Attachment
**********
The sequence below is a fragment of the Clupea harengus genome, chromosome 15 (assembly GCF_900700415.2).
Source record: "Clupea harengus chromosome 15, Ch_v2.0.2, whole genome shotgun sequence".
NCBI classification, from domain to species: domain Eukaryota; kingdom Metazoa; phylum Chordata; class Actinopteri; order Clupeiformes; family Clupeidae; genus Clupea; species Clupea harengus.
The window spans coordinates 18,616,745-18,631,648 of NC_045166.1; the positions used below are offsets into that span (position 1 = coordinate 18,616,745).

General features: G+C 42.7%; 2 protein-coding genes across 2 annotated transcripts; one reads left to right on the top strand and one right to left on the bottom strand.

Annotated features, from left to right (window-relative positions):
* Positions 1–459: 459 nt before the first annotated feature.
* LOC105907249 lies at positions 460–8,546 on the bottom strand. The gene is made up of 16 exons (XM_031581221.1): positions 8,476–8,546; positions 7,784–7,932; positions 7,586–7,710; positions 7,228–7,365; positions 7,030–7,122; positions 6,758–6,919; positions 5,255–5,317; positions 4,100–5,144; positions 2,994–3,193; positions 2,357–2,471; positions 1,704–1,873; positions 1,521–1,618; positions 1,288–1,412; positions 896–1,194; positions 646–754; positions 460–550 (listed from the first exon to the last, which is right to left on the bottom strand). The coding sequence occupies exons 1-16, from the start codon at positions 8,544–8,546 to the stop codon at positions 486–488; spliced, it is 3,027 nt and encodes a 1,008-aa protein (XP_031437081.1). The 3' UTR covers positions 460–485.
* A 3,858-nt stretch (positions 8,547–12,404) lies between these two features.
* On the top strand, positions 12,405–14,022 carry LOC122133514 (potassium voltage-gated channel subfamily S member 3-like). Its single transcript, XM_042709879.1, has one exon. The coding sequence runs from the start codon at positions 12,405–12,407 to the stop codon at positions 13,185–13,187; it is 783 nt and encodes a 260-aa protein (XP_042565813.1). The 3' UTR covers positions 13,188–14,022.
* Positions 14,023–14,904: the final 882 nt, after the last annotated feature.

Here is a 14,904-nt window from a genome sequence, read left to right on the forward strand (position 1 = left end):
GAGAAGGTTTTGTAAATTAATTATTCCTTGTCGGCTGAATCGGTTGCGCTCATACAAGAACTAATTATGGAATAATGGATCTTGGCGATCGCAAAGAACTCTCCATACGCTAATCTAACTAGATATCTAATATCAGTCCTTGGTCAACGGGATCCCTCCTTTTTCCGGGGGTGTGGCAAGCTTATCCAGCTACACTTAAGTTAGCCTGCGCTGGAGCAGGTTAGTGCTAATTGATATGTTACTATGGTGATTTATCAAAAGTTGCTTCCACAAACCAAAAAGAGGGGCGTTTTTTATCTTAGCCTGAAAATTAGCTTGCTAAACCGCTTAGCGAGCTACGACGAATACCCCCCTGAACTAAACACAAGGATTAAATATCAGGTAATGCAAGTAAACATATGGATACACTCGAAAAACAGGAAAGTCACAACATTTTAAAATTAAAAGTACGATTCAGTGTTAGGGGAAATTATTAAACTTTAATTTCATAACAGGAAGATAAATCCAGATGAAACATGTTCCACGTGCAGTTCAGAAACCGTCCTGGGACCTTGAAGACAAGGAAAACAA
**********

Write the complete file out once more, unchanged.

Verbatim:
The sequence below is a fragment of the Clupea harengus genome, chromosome 15 (assembly GCF_900700415.2).
Source record: "Clupea harengus chromosome 15, Ch_v2.0.2, whole genome shotgun sequence".
NCBI classification, from domain to species: domain Eukaryota; kingdom Metazoa; phylum Chordata; class Actinopteri; order Clupeiformes; family Clupeidae; genus Clupea; species Clupea harengus.
The window spans coordinates 18,616,745-18,631,648 of NC_045166.1; the positions used below are offsets into that span (position 1 = coordinate 18,616,745).

General features: G+C 42.7%; 2 protein-coding genes across 2 annotated transcripts; one reads left to right on the top strand and one right to left on the bottom strand.

Annotated features, from left to right (window-relative positions):
* Positions 1–459: 459 nt before the first annotated feature.
* LOC105907249 lies at positions 460–8,546 on the bottom strand. The gene is made up of 16 exons (XM_031581221.1): positions 8,476–8,546; positions 7,784–7,932; positions 7,586–7,710; positions 7,228–7,365; positions 7,030–7,122; positions 6,758–6,919; positions 5,255–5,317; positions 4,100–5,144; positions 2,994–3,193; positions 2,357–2,471; positions 1,704–1,873; positions 1,521–1,618; positions 1,288–1,412; positions 896–1,194; positions 646–754; positions 460–550 (listed from the first exon to the last, which is right to left on the bottom strand). The coding sequence occupies exons 1-16, from the start codon at positions 8,544–8,546 to the stop codon at positions 486–488; spliced, it is 3,027 nt and encodes a 1,008-aa protein (XP_031437081.1). The 3' UTR covers positions 460–485.
* A 3,858-nt stretch (positions 8,547–12,404) lies between these two features.
* On the top strand, positions 12,405–14,022 carry LOC122133514 (potassium voltage-gated channel subfamily S member 3-like). Its single transcript, XM_042709879.1, has one exon. The coding sequence runs from the start codon at positions 12,405–12,407 to the stop codon at positions 13,185–13,187; it is 783 nt and encodes a 260-aa protein (XP_042565813.1). The 3' UTR covers positions 13,188–14,022.
* Positions 14,023–14,904: the final 882 nt, after the last annotated feature.

Here is a 14,904-nt window from a genome sequence, read left to right on the forward strand (position 1 = left end):
GAGAAGGTTTTGTAAATTAATTATTCCTTGTCGGCTGAATCGGTTGCGCTCATACAAGAACTAATTATGGAATAATGGATCTTGGCGATCGCAAAGAACTCTCCATACGCTAATCTAACTAGATATCTAATATCAGTCCTTGGTCAACGGGATCCCTCCTTTTTCCGGGGGTGTGGCAAGCTTATCCAGCTACACTTAAGTTAGCCTGCGCTGGAGCAGGTTAGTGCTAATTGATATGTTACTATGGTGATTTATCAAAAGTTGCTTCCACAAACCAAAAAGAGGGGCGTTTTTTATCTTAGCCTGAAAATTAGCTTGCTAAACCGCTTAGCGAGCTACGACGAATACCCCCCTGAACTAAACACAAGGATTAAATATCAGGTAATGCAAGTAAACATATGGATACACTCGAAAAACAGGAAAGTCACAACATTTTAAAATTAAAAGTACGATTCAGTGTTAGGGGAAATTATTAAACTTTAATTTCATAACAGGAAGATAAATCCAGATGAAACATGTTCCACGTGCAGTTCAGAAACCGTCCTGGGACCTTGAAGACAAGGAAAACAA